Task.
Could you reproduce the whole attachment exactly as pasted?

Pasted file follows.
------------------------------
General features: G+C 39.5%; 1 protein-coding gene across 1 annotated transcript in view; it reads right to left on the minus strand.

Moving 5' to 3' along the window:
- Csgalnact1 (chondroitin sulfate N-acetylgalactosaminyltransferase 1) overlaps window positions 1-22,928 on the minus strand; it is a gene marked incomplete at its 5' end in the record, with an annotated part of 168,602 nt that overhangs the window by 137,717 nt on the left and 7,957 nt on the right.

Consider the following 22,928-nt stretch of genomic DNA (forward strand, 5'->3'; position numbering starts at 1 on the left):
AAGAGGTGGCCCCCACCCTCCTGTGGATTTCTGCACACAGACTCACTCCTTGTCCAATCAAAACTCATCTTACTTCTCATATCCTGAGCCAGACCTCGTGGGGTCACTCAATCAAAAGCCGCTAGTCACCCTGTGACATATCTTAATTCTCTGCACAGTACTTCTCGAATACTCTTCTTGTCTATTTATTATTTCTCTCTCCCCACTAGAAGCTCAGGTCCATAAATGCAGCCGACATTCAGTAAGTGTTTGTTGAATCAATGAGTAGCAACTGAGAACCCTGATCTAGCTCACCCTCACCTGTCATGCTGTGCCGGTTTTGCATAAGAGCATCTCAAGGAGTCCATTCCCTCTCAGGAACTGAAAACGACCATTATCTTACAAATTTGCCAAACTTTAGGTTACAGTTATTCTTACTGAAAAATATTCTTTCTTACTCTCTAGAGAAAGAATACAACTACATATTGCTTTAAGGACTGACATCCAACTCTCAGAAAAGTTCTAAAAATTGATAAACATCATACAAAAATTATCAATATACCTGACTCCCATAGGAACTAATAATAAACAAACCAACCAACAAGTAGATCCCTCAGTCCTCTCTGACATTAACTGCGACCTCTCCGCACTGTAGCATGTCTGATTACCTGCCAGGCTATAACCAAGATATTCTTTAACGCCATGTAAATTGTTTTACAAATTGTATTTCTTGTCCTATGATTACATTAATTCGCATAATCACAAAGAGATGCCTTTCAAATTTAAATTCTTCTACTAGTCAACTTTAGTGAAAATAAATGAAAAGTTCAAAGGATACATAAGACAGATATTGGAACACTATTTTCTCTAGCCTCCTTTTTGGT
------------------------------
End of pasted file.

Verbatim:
General features: G+C 39.5%; 1 protein-coding gene across 1 annotated transcript in view; it reads right to left on the minus strand.

Moving 5' to 3' along the window:
- Csgalnact1 (chondroitin sulfate N-acetylgalactosaminyltransferase 1) overlaps window positions 1-22,928 on the minus strand; it is a gene marked incomplete at its 5' end in the record, with an annotated part of 168,602 nt that overhangs the window by 137,717 nt on the left and 7,957 nt on the right.

Consider the following 22,928-nt stretch of genomic DNA (forward strand, 5'->3'; position numbering starts at 1 on the left):
AAGAGGTGGCCCCCACCCTCCTGTGGATTTCTGCACACAGACTCACTCCTTGTCCAATCAAAACTCATCTTACTTCTCATATCCTGAGCCAGACCTCGTGGGGTCACTCAATCAAAAGCCGCTAGTCACCCTGTGACATATCTTAATTCTCTGCACAGTACTTCTCGAATACTCTTCTTGTCTATTTATTATTTCTCTCTCCCCACTAGAAGCTCAGGTCCATAAATGCAGCCGACATTCAGTAAGTGTTTGTTGAATCAATGAGTAGCAACTGAGAACCCTGATCTAGCTCACCCTCACCTGTCATGCTGTGCCGGTTTTGCATAAGAGCATCTCAAGGAGTCCATTCCCTCTCAGGAACTGAAAACGACCATTATCTTACAAATTTGCCAAACTTTAGGTTACAGTTATTCTTACTGAAAAATATTCTTTCTTACTCTCTAGAGAAAGAATACAACTACATATTGCTTTAAGGACTGACATCCAACTCTCAGAAAAGTTCTAAAAATTGATAAACATCATACAAAAATTATCAATATACCTGACTCCCATAGGAACTAATAATAAACAAACCAACCAACAAGTAGATCCCTCAGTCCTCTCTGACATTAACTGCGACCTCTCCGCACTGTAGCATGTCTGATTACCTGCCAGGCTATAACCAAGATATTCTTTAACGCCATGTAAATTGTTTTACAAATTGTATTTCTTGTCCTATGATTACATTAATTCGCATAATCACAAAGAGATGCCTTTCAAATTTAAATTCTTCTACTAGTCAACTTTAGTGAAAATAAATGAAAAGTTCAAAGGATACATAAGACAGATATTGGAACACTATTTTCTCTAGCCTCCTTTTTGGT